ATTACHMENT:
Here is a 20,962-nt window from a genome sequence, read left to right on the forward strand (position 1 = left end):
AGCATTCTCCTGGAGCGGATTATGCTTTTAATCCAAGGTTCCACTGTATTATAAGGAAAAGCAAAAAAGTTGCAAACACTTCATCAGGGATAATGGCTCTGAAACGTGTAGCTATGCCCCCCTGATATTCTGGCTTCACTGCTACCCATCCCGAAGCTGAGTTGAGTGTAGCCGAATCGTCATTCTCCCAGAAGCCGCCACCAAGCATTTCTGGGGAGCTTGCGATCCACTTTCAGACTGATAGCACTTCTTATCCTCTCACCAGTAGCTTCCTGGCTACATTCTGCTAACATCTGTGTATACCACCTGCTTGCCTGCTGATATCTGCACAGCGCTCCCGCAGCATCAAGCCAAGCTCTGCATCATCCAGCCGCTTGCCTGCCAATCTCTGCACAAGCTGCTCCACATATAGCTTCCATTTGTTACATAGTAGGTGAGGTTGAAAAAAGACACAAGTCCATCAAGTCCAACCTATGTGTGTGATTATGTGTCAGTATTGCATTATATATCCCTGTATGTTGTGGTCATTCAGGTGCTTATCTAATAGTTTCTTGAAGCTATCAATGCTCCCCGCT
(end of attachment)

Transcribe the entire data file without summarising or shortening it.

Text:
Here is a 20,962-nt window from a genome sequence, read left to right on the forward strand (position 1 = left end):
AGCATTCTCCTGGAGCGGATTATGCTTTTAATCCAAGGTTCCACTGTATTATAAGGAAAAGCAAAAAAGTTGCAAACACTTCATCAGGGATAATGGCTCTGAAACGTGTAGCTATGCCCCCCTGATATTCTGGCTTCACTGCTACCCATCCCGAAGCTGAGTTGAGTGTAGCCGAATCGTCATTCTCCCAGAAGCCGCCACCAAGCATTTCTGGGGAGCTTGCGATCCACTTTCAGACTGATAGCACTTCTTATCCTCTCACCAGTAGCTTCCTGGCTACATTCTGCTAACATCTGTGTATACCACCTGCTTGCCTGCTGATATCTGCACAGCGCTCCCGCAGCATCAAGCCAAGCTCTGCATCATCCAGCCGCTTGCCTGCCAATCTCTGCACAAGCTGCTCCACATATAGCTTCCATTTGTTACATAGTAGGTGAGGTTGAAAAAAGACACAAGTCCATCAAGTCCAACCTATGTGTGTGATTATGTGTCAGTATTGCATTATATATCCCTGTATGTTGTGGTCATTCAGGTGCTTATCTAATAGTTTCTTGAAGCTATCAATGCTCCCCGCT